Protection against the lethal side effects of social immunity in ants Journal Article


Author(s): Pull, Christopher D; Metzler, Sina; Naderlinger, Elisabeth; Cremer, Sylvia
Article Title: Protection against the lethal side effects of social immunity in ants
Affiliation IST Austria
Abstract: Many animals use antimicrobials to prevent or cure disease [1,2]. For example, some animals will ingest plants with medicinal properties, both prophylactically to prevent infection and therapeutically to self-medicate when sick. Antimicrobial substances are also used as topical disinfectants, to prevent infection, protect offspring and to sanitise their surroundings [1,2]. Social insects (ants, bees, wasps and termites) build nests in environments with a high abundance and diversity of pathogenic microorganisms — such as soil and rotting wood — and colonies are often densely crowded, creating conditions that favour disease outbreaks. Consequently, social insects have evolved collective disease defences to protect their colonies from epidemics. These traits can be seen as functionally analogous to the immune system of individual organisms [3,4]. This ‘social immunity’ utilises antimicrobials to prevent and eradicate infections, and to keep the brood and nest clean. However, these antimicrobial compounds can be harmful to the insects themselves, and it is unknown how colonies prevent collateral damage when using them. Here, we demonstrate that antimicrobial acids, produced by workers to disinfect the colony, are harmful to the delicate pupal brood stage, but that the pupae are protected from the acids by the presence of a silk cocoon. Garden ants spray their nests with an antimicrobial poison to sanitize contaminated nestmates and brood. Here, Pull et al show that they also prophylactically sanitise their colonies, and that the silk cocoon serves as a barrier to protect developing pupae, thus preventing collateral damage during nest sanitation.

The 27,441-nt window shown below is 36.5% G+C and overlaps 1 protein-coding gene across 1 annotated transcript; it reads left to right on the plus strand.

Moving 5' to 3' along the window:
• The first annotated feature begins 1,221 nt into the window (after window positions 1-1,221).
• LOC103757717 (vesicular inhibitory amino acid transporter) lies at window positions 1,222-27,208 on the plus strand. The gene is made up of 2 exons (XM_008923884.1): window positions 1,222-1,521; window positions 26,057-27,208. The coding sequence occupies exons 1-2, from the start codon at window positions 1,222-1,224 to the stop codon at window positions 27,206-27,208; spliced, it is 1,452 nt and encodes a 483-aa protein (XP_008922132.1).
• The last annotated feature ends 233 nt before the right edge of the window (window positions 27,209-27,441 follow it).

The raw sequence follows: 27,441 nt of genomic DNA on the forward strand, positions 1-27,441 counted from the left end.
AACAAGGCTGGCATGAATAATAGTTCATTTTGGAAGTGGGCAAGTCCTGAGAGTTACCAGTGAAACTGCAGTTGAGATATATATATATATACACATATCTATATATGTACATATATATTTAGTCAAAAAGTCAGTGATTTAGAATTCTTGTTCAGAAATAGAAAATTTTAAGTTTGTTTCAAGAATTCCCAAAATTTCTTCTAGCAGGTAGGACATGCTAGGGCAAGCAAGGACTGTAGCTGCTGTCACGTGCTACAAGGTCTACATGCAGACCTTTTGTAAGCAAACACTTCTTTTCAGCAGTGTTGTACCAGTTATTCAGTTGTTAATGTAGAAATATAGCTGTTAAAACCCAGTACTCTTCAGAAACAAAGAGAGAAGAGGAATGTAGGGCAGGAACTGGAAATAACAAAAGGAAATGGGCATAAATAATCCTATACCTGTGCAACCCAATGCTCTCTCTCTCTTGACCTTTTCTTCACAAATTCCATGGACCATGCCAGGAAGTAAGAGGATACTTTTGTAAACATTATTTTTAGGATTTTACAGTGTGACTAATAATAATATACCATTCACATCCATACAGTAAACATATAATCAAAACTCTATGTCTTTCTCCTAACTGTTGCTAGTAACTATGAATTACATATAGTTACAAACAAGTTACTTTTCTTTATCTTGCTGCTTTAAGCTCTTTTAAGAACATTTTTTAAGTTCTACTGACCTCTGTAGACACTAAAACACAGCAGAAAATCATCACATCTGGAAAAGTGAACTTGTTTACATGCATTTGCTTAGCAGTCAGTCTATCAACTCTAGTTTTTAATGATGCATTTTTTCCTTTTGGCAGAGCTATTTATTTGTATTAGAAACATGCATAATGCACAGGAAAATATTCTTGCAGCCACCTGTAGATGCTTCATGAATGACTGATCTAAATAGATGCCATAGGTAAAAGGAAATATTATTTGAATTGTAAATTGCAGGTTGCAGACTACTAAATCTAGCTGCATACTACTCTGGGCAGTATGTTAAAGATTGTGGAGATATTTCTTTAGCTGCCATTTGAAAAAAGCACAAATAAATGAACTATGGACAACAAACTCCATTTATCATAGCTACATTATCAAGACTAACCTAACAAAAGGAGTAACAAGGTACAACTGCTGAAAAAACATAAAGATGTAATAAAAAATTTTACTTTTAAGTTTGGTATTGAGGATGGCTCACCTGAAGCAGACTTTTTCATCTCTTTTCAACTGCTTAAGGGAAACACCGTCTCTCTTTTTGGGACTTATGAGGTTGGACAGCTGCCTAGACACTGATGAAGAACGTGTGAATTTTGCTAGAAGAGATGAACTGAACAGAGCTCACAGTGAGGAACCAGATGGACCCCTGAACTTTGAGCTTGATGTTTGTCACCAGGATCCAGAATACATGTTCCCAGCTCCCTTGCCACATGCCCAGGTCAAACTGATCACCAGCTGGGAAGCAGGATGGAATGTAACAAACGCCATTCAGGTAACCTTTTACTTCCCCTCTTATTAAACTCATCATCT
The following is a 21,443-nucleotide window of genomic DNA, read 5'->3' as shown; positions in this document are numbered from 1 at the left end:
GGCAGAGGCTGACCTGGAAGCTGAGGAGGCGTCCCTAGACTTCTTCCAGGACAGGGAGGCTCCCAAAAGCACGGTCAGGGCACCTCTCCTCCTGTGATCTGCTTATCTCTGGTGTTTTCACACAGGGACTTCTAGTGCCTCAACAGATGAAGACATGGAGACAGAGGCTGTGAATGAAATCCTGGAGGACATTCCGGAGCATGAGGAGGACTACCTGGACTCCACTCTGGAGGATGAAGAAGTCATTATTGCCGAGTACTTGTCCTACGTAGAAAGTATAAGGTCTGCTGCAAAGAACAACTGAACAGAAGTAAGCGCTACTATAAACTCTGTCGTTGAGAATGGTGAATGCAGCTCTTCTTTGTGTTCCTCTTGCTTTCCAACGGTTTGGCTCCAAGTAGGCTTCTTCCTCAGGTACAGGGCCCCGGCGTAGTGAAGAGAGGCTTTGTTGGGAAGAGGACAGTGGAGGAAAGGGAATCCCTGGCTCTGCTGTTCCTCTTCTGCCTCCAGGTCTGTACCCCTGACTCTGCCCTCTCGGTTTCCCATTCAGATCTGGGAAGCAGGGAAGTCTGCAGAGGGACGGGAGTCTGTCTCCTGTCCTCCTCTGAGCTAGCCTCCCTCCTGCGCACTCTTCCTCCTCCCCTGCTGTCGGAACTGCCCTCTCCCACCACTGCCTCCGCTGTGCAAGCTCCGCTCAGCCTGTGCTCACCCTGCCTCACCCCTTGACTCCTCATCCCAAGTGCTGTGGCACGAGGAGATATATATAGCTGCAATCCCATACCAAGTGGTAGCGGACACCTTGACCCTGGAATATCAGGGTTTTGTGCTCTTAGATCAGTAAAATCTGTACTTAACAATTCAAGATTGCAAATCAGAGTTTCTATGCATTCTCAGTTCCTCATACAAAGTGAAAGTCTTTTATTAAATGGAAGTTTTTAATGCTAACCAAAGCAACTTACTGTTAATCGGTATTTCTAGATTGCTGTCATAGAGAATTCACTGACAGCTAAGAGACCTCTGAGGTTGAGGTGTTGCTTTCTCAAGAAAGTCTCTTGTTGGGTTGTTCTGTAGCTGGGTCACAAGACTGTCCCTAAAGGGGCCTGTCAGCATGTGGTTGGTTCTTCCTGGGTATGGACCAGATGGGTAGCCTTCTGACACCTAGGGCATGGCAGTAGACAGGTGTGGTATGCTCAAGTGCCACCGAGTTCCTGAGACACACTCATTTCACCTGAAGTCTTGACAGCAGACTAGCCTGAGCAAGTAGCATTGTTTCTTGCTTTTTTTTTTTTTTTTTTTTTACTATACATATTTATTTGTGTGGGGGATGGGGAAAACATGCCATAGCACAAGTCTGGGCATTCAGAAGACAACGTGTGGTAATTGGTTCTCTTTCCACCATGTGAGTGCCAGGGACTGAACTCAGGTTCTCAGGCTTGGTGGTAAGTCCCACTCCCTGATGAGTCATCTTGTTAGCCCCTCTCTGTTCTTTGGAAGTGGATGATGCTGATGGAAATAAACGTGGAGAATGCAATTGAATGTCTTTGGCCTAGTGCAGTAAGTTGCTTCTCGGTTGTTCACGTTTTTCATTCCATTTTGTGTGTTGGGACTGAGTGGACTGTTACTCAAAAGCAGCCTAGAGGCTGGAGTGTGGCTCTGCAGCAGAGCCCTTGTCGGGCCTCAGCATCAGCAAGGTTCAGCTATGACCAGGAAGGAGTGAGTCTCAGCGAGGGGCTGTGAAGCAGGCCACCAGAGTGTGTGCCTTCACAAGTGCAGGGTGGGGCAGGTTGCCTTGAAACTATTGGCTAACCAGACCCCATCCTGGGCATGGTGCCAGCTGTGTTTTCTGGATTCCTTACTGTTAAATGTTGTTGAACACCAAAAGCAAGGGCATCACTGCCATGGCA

Journal Title: Current Biology
Volume: 28
Issue 19
ISSN: 0960-9822
Publisher: Cell Press  
Date Published: 2018-10-08
Start Page: R1139
End Page: R1140
DOI: 10.1016/j.cub.2018.08.063
Notes: This study was funded by a European Research Council Starting Grant to S.C. (240371) under the European Commission’s Seventh Framework Programme.
Open access: no